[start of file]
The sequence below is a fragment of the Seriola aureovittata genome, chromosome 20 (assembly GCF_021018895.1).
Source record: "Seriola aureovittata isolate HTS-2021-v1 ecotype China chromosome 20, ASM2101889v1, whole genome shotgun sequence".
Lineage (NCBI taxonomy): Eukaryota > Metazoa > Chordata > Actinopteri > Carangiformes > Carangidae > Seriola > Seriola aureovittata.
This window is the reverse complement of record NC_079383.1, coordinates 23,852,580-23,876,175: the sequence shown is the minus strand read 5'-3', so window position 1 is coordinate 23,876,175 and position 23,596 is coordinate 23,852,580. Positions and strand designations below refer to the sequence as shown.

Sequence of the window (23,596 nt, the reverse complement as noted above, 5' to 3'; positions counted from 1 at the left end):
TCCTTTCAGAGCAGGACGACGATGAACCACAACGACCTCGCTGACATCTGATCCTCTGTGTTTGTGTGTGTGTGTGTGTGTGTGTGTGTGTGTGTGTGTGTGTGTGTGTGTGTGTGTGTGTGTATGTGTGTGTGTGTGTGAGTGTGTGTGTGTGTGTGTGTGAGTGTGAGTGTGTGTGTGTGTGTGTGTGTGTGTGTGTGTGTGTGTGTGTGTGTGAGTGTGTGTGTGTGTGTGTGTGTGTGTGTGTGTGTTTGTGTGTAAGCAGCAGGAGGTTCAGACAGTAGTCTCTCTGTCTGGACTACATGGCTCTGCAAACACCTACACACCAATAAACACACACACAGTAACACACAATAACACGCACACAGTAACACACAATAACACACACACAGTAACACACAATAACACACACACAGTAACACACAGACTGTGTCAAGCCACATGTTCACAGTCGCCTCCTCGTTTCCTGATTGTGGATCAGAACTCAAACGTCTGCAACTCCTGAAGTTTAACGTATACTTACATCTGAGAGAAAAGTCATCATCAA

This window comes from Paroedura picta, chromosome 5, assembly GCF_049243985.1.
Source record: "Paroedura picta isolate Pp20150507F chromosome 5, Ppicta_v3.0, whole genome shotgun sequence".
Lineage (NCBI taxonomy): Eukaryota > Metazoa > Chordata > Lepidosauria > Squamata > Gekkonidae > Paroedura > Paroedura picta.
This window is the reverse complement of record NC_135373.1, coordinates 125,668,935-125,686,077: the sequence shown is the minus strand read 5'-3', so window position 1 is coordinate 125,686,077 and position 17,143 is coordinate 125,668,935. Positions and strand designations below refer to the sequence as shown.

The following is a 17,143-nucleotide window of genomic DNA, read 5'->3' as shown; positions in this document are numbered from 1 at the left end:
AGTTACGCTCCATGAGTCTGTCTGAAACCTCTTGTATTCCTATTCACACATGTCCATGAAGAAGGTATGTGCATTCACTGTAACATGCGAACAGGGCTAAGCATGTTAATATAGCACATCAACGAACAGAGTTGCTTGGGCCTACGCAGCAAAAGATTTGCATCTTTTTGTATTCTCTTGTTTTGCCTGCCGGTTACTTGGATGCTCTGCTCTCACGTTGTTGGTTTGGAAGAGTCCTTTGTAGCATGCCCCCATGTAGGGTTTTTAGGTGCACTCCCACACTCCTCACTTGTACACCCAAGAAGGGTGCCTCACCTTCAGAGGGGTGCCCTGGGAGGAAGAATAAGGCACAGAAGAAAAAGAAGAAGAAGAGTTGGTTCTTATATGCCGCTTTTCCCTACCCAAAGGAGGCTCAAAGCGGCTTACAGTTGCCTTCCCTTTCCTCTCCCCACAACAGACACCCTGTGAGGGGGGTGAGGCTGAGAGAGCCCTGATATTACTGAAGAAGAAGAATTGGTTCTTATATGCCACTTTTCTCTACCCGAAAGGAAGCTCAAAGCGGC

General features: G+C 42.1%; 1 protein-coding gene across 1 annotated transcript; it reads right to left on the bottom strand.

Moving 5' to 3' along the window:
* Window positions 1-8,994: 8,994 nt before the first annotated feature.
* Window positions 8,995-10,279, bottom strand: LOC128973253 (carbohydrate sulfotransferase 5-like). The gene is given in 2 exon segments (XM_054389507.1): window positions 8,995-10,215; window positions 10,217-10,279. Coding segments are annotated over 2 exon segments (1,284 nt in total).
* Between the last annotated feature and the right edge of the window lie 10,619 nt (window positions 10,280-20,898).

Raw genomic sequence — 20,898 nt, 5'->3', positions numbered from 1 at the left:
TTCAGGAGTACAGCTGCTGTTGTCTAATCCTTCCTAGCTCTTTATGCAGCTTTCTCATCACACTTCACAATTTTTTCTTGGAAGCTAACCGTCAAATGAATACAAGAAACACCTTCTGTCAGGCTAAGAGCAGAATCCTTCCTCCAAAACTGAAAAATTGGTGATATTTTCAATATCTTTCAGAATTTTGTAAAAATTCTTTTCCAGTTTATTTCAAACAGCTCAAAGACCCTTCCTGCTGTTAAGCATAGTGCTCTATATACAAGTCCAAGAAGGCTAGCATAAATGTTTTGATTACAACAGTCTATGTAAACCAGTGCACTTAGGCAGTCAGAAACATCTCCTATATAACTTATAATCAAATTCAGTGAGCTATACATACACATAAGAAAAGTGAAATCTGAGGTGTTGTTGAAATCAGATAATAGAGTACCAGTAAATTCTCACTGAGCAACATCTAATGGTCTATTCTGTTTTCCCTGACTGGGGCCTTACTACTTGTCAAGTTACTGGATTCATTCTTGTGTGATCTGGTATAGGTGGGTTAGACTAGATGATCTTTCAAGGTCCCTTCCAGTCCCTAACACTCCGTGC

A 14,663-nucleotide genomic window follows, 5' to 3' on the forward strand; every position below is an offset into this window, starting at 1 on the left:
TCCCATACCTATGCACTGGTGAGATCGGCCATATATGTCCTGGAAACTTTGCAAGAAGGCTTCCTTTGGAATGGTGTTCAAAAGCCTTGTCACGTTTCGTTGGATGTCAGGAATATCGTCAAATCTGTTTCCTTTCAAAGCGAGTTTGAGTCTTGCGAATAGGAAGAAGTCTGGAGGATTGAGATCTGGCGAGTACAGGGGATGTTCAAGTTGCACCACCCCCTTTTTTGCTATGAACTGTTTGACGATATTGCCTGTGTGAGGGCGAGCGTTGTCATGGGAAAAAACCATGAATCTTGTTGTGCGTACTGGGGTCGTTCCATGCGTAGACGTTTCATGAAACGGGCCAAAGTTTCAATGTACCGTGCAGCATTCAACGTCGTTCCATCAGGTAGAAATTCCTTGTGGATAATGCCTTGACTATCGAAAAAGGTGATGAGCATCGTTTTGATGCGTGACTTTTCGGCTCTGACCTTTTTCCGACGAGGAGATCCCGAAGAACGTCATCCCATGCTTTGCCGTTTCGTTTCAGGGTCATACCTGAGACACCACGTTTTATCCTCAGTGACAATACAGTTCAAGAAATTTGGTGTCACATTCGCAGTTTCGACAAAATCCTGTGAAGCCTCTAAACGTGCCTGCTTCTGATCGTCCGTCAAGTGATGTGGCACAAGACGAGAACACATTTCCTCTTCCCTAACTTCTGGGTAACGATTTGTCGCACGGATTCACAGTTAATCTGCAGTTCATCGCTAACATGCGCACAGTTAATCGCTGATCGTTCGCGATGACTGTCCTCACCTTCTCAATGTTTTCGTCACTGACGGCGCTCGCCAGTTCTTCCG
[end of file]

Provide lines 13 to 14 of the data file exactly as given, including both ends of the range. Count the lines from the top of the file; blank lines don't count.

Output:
General features: G+C 42.1%; 1 protein-coding gene across 1 annotated transcript; it reads right to left on the bottom strand.

Moving 5' to 3' along the window: